An Access Control Entry (ACE) is crucial in defining access rights within computer systems. Each ACE specifies the permissions granted or denied to a user or group, identified by a unique Security Identifier (SID). 

A Security Identifier (SID) is a unique value used to identify a trustee.

These entries are the building blocks of Access Control Lists (ACLs), which aggregate multiple ACEs to outline comprehensive access policies for various resources, such as files or databases.

Definition of Access Control Entry (ACE)

An ACL is an ordered set of ACEs. This order is not arbitrary; it dictates the sequence in which the system evaluates each ACE to determine a user's effective permissions. Typically, the process stops at the first match, meaning ACEs' positioning can significantly impact access outcomes. For example, if a denied ACE appears before a granted ACE for the same resource and user, the denied ACE will take precedence, blocking access.

Components of Access Control Entry (ACE) 

Access Control Entries comprise of the following components:

  • A security identifier (SID) to uniquely identify a particular user or a group.
  • Bit flags, determining whether child objects can inherit the ACE
Bit Flag, also known as bit field, is used in programming and developing to create a data structure.
  • A flag indicating the ACE type
  • An access mask that specifies permission rights
The ACCESS_MASK data type is a DWORD value that defines standard, specific, and generic rights. These rights are used in access control entries (ACEs) and are the primary means of specifying the requested or granted access to an object.

The Scope of Access Control Entry (ACE)

Access Control Entries (ACEs) regulate all access to objects such as platforms, programs, or software by defining who can access the object and at what level to ensure the security of a certain system.

  • User Access: ACEs utilize the user's credentials and rights to log them into the system.
  • Application Access: When an application attempts to access an object, the operating system compares the app's credentials to the security control assigned in the access control list.

Types of Access Control Entries (ACEs)

There are five types of ACEs used by the security subsystem. The Type member of the ACE structure controls the interpretation of the ACE. The defined types are:

  • ACCESS_ALLOWED_ACE_TYPE‚ÄĒ: This type of ACE grants access rights to a specific SID.
  • ACCESS_DENIED_ACE_TYPE‚ÄĒ: This type indicates that the ACE specifies access rights to be denied to the specific SID.
  • SYSTEM_AUDIT_ACE_TYPE‚ÄĒ: This type indicates that the ACE specifies auditing behavior.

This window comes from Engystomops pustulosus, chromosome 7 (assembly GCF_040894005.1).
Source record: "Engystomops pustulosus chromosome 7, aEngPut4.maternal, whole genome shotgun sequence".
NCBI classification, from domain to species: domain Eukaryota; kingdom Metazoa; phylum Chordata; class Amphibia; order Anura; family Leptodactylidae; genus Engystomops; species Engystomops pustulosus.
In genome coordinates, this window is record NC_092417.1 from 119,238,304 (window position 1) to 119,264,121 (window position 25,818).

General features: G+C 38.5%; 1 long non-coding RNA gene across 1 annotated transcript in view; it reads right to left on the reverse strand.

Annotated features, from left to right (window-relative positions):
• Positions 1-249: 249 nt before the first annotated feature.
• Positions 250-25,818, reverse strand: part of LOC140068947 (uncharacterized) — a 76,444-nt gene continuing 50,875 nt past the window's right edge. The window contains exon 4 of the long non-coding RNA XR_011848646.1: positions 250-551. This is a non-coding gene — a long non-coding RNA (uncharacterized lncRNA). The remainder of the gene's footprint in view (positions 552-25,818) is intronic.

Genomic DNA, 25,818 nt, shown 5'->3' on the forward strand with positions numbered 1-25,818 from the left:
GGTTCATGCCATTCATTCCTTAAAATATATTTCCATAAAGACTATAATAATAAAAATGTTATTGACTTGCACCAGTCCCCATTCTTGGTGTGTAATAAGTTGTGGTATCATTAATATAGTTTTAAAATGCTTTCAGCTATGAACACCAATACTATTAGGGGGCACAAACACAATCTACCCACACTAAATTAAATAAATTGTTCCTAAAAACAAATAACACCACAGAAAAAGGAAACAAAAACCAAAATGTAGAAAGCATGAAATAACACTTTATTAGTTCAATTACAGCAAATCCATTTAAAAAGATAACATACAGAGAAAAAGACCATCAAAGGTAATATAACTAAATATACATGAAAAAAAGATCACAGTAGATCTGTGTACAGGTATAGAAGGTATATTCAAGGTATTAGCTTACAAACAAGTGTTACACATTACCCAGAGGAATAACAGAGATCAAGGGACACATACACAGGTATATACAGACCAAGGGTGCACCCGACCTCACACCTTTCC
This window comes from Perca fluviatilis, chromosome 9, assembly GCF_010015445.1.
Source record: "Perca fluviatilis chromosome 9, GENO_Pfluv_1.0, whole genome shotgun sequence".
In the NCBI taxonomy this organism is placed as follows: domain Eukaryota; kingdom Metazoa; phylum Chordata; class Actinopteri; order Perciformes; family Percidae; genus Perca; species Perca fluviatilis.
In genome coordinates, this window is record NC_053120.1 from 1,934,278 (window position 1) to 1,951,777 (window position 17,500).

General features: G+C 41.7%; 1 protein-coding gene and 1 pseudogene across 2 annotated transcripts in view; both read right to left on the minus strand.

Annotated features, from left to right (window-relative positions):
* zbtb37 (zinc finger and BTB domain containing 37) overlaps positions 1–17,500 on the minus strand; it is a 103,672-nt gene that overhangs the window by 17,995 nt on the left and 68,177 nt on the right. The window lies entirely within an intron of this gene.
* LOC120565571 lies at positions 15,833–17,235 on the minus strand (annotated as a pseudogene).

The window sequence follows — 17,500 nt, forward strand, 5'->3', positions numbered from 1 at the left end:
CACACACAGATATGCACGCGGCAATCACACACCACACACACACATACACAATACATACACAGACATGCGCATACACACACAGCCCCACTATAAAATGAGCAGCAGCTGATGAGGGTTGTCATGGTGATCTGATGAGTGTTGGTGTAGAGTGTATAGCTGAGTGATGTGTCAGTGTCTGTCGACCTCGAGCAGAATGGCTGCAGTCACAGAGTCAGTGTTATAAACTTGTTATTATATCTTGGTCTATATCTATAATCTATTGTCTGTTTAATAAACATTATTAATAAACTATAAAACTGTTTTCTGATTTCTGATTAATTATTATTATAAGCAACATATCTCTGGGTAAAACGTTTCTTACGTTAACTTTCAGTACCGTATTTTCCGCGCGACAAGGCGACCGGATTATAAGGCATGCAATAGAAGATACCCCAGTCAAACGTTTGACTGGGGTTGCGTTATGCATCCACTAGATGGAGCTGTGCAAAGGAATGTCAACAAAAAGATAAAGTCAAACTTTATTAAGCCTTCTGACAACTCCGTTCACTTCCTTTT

• SYSTEM_ALARM_ACE_TYPE‚ÄĒ: This type indicates that the ACE specifies the behavior of the alarm.
  • ACCESS_ALLOWED_COMPOUND_ACE_TYPE‚ÄĒ: This type indicates that the ACE is associated with a specific server and the entity it represents.

Five types help manage access to an object. Three types control programmatic access, while the other two manage audit and alarm behavior when someone accesses the object. 

It's important to note that the security subsystem's behavior is determined by combining the information from one or more of the ACEs that are linked to the object.


A Discretionary Access Control List (DACL) is a list that specifies which users or groups have permission to access an object and which are denied access. If a user or group is not listed in the DACL, they will be denied access. The DACL is usually managed by the owner or creator of the object to which it belongs. Each entry is called an Access Control Entry (ACE).

A System Access Control List (SACL) is a list that tells the system which users or actions should be audited when they attempt to access an object. This helps in identifying security issues and understanding the extent of damage. The owner or creator of the object usually controls the SACL by default. The Access Control Entries (ACEs) in a SACL decide whether to record failed or successful attempts when a user tries to access the object.


Potential Vulnerabilities of Access Control Entry (ACE)

There are many types of vulnerabilities relevant to ACE, such as:

  • Privilege Escalation: An attacker could exploit access control entries (ACEs) vulnerabilities to gain unauthorized access to resources with excessive privileges, potentially compromising the entire system.
  • Permission Bypass: Vulnerabilities may allow unauthorized access and compromise of sensitive data by bypassing access restrictions defined by ACEs.
  • Logic Flaws: Errors in the logic used to evaluate ACEs may compromise system security by granting or denying unintended access.

Access Control Entry (ACE) Best Practices

ACE includes a thorough review and adjustment of access control lists (ACLs) to ensure that only necessary permissions are granted to users based on their roles. It also involves adhering to the principles of least privilege and role-based access control (RBAC) to limit access based on users’ roles.

Regular monitoring, auditing, and updating of ACE configurations, along with strong authentication methods and encryption, contribute to robust access control. To properly configure ACEs, it is important to follow the principle of least privilege, set strict limits on resource permissions, and use precise ACE specifications.

Automating the regular review of ACE settings for critical system components and the application of advanced ACL configurations further strengthens security and prevents privilege escalation.

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